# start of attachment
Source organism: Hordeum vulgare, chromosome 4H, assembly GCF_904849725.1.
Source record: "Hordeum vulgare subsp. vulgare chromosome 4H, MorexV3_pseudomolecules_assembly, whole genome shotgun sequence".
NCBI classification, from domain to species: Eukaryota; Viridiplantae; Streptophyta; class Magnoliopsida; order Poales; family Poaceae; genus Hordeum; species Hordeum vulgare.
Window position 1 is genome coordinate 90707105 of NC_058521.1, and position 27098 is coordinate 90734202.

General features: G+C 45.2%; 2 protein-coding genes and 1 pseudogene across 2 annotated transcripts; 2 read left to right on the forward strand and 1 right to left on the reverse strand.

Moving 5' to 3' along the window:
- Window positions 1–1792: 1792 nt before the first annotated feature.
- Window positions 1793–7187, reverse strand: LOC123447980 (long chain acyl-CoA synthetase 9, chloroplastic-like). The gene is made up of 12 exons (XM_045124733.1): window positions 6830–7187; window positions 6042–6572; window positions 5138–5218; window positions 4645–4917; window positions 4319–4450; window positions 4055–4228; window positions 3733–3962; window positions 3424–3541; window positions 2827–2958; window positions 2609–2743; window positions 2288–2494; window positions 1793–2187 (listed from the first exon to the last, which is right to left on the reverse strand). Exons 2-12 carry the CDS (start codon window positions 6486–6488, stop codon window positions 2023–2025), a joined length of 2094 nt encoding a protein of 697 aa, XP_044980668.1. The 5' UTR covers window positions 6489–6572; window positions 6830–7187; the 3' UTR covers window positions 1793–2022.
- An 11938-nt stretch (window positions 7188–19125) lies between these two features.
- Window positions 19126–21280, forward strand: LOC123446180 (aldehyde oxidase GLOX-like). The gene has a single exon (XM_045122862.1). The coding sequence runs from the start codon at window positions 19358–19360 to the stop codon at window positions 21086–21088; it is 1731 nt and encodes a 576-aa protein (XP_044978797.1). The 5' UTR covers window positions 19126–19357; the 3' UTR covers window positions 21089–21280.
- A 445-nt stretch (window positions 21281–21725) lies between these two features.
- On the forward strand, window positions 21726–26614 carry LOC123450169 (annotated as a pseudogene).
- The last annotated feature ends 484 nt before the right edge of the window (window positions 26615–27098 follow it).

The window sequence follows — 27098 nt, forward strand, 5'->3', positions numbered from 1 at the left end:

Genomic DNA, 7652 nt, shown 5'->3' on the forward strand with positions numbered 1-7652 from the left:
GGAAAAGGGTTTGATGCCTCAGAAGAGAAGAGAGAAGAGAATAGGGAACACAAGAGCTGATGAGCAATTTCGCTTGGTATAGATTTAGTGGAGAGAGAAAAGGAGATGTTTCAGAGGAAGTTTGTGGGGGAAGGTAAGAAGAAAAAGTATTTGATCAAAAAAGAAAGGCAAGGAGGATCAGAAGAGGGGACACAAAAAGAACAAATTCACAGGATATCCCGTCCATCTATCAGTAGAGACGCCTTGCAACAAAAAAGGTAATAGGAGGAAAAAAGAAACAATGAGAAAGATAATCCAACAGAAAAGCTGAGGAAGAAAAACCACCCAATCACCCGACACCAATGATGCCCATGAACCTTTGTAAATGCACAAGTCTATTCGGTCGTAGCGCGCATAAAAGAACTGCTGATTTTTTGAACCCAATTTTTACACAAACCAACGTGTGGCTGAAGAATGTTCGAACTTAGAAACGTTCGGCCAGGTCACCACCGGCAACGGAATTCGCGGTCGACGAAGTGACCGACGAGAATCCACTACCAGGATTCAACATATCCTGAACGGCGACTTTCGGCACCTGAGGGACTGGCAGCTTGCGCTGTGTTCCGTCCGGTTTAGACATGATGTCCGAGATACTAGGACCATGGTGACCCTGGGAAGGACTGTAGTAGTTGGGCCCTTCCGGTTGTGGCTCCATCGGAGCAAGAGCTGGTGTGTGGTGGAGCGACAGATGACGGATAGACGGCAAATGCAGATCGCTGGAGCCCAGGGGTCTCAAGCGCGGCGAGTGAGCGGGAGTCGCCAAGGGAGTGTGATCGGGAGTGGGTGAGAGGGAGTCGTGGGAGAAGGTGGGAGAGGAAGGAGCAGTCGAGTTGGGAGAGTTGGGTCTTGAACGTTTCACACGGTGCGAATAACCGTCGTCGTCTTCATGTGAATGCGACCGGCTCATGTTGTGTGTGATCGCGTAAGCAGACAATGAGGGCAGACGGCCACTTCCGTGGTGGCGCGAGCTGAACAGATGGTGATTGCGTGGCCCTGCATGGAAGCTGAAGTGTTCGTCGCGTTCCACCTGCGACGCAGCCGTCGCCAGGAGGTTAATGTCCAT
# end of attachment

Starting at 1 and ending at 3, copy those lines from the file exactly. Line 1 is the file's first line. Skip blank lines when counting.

Source organism: Hordeum vulgare, chromosome 4H, assembly GCF_904849725.1.
Source record: "Hordeum vulgare subsp. vulgare chromosome 4H, MorexV3_pseudomolecules_assembly, whole genome shotgun sequence".
NCBI classification, from domain to species: Eukaryota; Viridiplantae; Streptophyta; class Magnoliopsida; order Poales; family Poaceae; genus Hordeum; species Hordeum vulgare.